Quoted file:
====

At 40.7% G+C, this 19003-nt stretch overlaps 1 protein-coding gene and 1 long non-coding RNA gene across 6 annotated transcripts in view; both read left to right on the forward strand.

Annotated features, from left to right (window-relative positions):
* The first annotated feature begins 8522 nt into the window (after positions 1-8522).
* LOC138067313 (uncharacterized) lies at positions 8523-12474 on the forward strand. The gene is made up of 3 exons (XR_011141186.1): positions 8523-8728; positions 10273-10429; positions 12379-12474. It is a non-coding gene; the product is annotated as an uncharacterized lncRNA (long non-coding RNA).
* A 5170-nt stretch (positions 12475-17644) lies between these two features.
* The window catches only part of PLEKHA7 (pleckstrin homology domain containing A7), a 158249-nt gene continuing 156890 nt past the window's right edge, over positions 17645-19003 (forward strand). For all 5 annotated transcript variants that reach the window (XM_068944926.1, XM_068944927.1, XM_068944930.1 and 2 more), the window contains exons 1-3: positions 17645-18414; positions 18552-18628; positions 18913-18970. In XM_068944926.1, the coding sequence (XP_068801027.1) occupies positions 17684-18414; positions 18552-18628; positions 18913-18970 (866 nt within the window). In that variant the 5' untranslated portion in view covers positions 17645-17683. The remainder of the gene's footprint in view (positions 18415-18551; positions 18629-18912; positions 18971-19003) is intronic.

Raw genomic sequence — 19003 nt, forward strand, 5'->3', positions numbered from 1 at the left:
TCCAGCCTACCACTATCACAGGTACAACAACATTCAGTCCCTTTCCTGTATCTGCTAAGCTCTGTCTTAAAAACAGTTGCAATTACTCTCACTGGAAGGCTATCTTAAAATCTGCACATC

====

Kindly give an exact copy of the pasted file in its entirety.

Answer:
At 40.7% G+C, this 19003-nt stretch overlaps 1 protein-coding gene and 1 long non-coding RNA gene across 6 annotated transcripts in view; both read left to right on the forward strand.

Annotated features, from left to right (window-relative positions):
* The first annotated feature begins 8522 nt into the window (after positions 1-8522).
* LOC138067313 (uncharacterized) lies at positions 8523-12474 on the forward strand. The gene is made up of 3 exons (XR_011141186.1): positions 8523-8728; positions 10273-10429; positions 12379-12474. It is a non-coding gene; the product is annotated as an uncharacterized lncRNA (long non-coding RNA).
* A 5170-nt stretch (positions 12475-17644) lies between these two features.
* The window catches only part of PLEKHA7 (pleckstrin homology domain containing A7), a 158249-nt gene continuing 156890 nt past the window's right edge, over positions 17645-19003 (forward strand). For all 5 annotated transcript variants that reach the window (XM_068944926.1, XM_068944927.1, XM_068944930.1 and 2 more), the window contains exons 1-3: positions 17645-18414; positions 18552-18628; positions 18913-18970. In XM_068944926.1, the coding sequence (XP_068801027.1) occupies positions 17684-18414; positions 18552-18628; positions 18913-18970 (866 nt within the window). In that variant the 5' untranslated portion in view covers positions 17645-17683. The remainder of the gene's footprint in view (positions 18415-18551; positions 18629-18912; positions 18971-19003) is intronic.

Raw genomic sequence — 19003 nt, forward strand, 5'->3', positions numbered from 1 at the left:
TCCAGCCTACCACTATCACAGGTACAACAACATTCAGTCCCTTTCCTGTATCTGCTAAGCTCTGTCTTAAAAACAGTTGCAATTACTCTCACTGGAAGGCTATCTTAAAATCTGCACATC